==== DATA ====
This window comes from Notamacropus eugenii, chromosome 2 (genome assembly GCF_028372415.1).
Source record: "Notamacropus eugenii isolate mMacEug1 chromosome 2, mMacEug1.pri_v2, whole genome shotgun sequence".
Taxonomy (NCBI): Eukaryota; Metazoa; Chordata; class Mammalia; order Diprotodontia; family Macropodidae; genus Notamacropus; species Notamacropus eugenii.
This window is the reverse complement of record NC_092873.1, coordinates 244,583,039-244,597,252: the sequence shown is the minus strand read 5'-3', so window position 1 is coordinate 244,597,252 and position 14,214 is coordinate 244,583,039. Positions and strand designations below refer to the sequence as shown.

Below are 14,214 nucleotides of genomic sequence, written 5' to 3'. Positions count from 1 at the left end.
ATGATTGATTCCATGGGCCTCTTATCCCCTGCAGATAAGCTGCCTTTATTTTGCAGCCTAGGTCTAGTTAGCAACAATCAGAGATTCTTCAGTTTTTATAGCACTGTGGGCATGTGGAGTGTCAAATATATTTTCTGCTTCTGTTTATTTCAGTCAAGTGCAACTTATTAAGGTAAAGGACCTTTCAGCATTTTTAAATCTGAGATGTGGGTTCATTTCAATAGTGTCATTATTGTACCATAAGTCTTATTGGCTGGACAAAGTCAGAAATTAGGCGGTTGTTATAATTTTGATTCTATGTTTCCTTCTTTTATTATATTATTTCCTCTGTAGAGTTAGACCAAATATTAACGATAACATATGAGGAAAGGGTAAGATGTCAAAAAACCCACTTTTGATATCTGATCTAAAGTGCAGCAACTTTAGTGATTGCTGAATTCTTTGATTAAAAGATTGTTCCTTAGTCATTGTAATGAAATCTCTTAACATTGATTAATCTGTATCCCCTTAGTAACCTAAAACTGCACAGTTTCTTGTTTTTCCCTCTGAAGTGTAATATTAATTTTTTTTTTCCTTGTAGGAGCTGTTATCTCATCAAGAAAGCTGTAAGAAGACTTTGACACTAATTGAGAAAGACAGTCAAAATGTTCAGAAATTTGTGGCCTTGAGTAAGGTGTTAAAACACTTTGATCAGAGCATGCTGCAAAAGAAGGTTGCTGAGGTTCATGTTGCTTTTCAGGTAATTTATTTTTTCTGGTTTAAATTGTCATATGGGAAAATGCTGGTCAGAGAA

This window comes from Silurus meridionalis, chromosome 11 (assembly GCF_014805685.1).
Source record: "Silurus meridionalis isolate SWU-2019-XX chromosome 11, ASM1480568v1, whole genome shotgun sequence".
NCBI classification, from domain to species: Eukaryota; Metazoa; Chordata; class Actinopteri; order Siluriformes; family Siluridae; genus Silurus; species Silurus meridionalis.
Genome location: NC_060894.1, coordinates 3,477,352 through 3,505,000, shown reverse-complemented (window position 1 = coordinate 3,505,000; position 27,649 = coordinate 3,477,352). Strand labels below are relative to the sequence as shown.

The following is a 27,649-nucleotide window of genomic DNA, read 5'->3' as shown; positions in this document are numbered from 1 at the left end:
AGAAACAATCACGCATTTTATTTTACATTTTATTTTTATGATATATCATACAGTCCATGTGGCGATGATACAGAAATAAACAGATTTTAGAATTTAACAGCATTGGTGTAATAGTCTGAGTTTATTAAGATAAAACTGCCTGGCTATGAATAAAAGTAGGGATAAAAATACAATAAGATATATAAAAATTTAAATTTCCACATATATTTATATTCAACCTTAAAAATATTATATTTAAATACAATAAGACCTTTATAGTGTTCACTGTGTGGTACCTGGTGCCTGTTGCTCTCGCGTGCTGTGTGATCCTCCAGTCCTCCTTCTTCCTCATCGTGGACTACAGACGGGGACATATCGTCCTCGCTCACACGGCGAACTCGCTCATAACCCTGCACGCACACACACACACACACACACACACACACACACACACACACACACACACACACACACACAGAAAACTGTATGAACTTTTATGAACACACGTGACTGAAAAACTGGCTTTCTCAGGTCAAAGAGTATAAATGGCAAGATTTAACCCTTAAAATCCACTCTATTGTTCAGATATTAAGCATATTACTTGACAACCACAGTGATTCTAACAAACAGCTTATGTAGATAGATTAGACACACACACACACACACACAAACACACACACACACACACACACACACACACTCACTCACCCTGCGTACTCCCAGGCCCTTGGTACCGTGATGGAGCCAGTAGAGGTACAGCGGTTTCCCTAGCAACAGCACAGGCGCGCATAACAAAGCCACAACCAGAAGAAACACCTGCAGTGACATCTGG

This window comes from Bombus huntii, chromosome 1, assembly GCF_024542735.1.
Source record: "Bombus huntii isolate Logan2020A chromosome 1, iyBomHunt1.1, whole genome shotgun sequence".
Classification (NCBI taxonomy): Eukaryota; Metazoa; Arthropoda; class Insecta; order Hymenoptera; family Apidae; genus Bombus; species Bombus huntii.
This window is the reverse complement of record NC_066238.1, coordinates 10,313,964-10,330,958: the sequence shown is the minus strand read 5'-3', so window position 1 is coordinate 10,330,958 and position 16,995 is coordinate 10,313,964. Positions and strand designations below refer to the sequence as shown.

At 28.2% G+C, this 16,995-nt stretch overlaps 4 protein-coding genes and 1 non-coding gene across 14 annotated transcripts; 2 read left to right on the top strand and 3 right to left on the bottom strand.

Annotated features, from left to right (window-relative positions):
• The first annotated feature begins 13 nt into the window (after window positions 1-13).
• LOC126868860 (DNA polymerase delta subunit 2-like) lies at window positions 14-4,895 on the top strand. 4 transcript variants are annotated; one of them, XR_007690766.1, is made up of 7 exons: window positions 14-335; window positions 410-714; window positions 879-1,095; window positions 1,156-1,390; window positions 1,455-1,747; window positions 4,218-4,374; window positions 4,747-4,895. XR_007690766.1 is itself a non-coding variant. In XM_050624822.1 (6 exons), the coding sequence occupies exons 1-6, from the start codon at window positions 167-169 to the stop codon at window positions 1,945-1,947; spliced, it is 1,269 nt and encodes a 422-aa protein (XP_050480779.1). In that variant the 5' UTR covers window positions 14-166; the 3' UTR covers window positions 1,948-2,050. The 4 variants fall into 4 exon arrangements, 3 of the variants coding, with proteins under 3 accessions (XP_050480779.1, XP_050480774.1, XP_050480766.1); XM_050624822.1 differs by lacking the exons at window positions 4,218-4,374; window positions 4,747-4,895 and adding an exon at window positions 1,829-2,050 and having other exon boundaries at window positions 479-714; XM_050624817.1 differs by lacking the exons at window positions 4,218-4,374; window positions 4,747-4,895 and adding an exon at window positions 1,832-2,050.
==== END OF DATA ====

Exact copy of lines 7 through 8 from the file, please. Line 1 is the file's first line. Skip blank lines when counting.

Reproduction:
This window comes from Silurus meridionalis, chromosome 11 (assembly GCF_014805685.1).
Source record: "Silurus meridionalis isolate SWU-2019-XX chromosome 11, ASM1480568v1, whole genome shotgun sequence".